Texas

Texas abortion restrictions led to longer wait times, report finds

File: In this March 6, 2014 file photo, over 40 people hold a candle light vigil in front of the Whole Women's HealthClinic in McAllen, Texas. The clinic is reopening after a federal judge on Friday, Aug. 29, 2014, blocked part of sweeping new Texas abortion restrictions that also shuttered other facilities statewide six months ago. (AP Photo/ The Monitor, Delcia Lopez, File)
File: In this March 6, 2014 file photo, over 40 people hold a candle light vigil in front of the Whole Women's HealthClinic in McAllen, Texas. The clinic is reopening after a federal judge on Friday, Aug. 29, 2014, blocked part of sweeping new Texas abortion restrictions that also shuttered other facilities statewide six months ago. (AP Photo/ The Monitor, Delcia Lopez, File) AP

Wait times to get an abortion in Texas have grown in some metropolitan areas, a trend that could be felt statewide if the U.S. Supreme Court allows the strictest provision of the state’s 2013 abortion law to take effect. That’s according to a new report by the Texas Policy Evaluation Project at the University of Texas at Austin.

About half of Texas abortion clinics have closed after the passage of House Bill 2, elements of which have been tangled up in court since lawmakers approved it.

As a result, in the last year, some women in Dallas, Fort Worth and Austin have waited 20 days to obtain the procedure. While wait times have remained stable and short in Houston and San Antonio, the researchers projected that they could also grow there if the Supreme Court upholds additional restrictions in the Texas abortion legislation.

Under HB2, doctors who perform abortions must have admitting privileges at a hospital within 30 miles of the abortion clinic. A separate provision of the law, which is now blocked from enforcement by the Supreme Court, would require Texas abortion facilities to meet the same standards as so-called ambulatory surgical centers, from minimum sizes for rooms and doorways to pipelines for anesthesia and other infrastructure.

Among the wait-time research findings in the state’s metropolitan areas:

▪ Dallas has had the biggest increase in wait times since the researchers’ review began in November 2014, particularly after June, when a high-volume clinic in the area closed. Before the closure of the facility, which performed 350 to 500 abortions a month, the average wait in Dallas was about five days. After the closure, wait times grew to as long as 20 days.

▪ In Fort Worth, waits grew to as long as 23 days after the Dallas clinic closed. Before the closure, wait times crept up from six to as many as 13 days between December and February, when a Fort Worth facility temporarily stopped performing abortions.

▪ Wait times have fluctuated in Austin, which has two abortion facilities. They spiked to 20 days in December 2014 but have slowly decreased since, recently hitting an average of more than 10 days. Only one of Austin’s two clinics meets the standards of an ambulatory surgical center, so researchers project a big increase in wait times in Austin if the Supreme Court rules in the state’s favor.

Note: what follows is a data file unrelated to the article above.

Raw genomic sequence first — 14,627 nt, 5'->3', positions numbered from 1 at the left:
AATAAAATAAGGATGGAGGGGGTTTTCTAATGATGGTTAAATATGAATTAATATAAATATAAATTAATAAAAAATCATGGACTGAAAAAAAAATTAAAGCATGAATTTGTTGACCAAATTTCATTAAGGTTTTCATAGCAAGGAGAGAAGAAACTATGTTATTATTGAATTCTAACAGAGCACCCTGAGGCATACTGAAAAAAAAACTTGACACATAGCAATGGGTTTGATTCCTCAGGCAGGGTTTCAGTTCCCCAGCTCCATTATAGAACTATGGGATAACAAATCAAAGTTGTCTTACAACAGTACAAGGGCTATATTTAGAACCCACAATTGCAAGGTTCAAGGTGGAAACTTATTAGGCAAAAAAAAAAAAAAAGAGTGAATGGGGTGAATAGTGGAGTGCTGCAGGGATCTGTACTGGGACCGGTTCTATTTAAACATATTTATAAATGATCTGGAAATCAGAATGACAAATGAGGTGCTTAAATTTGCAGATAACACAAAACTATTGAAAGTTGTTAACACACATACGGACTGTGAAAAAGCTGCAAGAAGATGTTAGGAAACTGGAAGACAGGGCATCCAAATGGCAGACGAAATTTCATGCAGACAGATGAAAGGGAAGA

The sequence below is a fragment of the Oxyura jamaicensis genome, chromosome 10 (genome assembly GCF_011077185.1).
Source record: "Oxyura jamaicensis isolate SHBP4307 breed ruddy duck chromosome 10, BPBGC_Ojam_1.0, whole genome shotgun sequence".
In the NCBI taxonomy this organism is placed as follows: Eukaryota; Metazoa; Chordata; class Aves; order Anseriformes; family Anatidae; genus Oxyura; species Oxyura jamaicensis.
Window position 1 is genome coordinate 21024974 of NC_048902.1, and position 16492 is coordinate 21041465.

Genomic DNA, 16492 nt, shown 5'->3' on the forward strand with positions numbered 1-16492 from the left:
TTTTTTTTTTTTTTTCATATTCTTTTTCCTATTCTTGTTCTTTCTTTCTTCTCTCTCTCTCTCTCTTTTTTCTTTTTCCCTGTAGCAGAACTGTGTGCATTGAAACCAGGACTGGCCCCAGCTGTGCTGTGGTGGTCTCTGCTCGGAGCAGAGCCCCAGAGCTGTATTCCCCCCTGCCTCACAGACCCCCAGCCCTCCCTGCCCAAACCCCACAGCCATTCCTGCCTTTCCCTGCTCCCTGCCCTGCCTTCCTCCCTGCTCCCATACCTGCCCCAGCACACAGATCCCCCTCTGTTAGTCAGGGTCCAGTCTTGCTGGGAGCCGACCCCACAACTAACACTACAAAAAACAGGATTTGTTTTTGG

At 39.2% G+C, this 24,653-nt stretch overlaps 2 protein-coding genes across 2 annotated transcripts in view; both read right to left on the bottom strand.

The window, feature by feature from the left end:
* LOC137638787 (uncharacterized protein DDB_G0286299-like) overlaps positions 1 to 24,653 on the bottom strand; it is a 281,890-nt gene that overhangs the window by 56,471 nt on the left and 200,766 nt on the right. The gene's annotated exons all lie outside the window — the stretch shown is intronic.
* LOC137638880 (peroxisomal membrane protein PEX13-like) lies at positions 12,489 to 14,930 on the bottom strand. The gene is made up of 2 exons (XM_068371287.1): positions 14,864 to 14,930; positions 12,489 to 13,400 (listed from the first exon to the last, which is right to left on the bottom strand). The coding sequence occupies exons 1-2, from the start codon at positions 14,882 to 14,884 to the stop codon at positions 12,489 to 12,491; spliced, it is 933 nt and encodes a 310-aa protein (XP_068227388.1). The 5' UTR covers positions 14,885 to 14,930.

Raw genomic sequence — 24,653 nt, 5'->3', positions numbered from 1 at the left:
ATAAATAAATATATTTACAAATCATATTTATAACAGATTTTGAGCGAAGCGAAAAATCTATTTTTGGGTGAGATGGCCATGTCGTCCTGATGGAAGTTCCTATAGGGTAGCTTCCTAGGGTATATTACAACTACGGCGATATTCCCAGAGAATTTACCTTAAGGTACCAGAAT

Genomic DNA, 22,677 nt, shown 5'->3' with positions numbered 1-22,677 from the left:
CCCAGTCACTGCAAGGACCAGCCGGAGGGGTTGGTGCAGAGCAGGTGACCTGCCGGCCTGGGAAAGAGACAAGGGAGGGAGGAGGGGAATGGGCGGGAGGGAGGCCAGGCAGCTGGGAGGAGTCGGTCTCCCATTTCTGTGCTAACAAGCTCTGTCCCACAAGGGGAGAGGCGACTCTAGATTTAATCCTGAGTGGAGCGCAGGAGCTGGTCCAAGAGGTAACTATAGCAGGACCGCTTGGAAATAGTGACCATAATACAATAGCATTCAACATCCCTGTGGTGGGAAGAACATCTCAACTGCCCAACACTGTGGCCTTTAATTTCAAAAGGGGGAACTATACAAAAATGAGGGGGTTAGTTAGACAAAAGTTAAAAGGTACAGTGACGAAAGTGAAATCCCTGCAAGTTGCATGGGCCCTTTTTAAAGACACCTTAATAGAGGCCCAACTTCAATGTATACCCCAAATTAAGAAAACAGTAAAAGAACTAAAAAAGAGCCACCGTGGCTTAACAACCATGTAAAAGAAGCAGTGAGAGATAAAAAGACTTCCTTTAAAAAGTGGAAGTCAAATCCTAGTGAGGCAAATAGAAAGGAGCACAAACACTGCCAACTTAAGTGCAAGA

▪ In Houston, wait times have averaged less than five days since November. In March, some patients waited 13 days for an appointment, but the wait times have since dropped. Like Austin, researchers predicted increased wait times depending on the court’s ruling; two of the city’s six facilities meet ambulatory surgical center standards.

▪ Wait times have also averaged less than five days in San Antonio, where three ambulatory surgical centers are providing abortion care. The longest wait occurred in January, at nine days.

“The long wait time at some of the [abortion clinics that meet ambulatory surgical center standards] suggests that these facilities are not meeting the existing demand for services,” the researchers wrote in the report.

The researchers also projected that growing wait times could significantly increase the number of abortions performed in the second trimester.

Even without long waits, women seeking abortions in Texas are up against the clock. HB2 also banned abortions after 20 weeks of pregnancy.

Legal challenge

The UT research findings come as abortion providers wait for the Supreme Court to decide whether it will take up a legal challenge to the Texas abortion law; a decision is expected within weeks.

Attorneys for a coalition of abortion providers who sued the state in 2014 have argued that the restrictions are unconstitutional because they create an undue burden on women in far corners of the state, who could have to travel more than 150 miles for the procedure if the ambulatory surgical center rule took effect.

The Texas attorney general’s office has argued that the abortion restrictions are constitutional, reasonable measures meant to improve women’s health. Attorneys for the state have also said the regulations would not create an undue burden for a majority of women seeking the procedure.

The 5th U.S. Circuit Court of Appeals has upheld the ambulatory surgical center and admitting privileges provisions in Texas’ law, granting an exemption for a McAllen clinic. In June, The U.S. Supreme Court sided with Texas abortion providers and temporarily blocked the 5th Circuit ruling, in particular prohibiting the state from enforcing the ambulatory surgical center provision.

If the Supreme Court declines to take up the Texas case, the lower court ruling would stand.

  Comments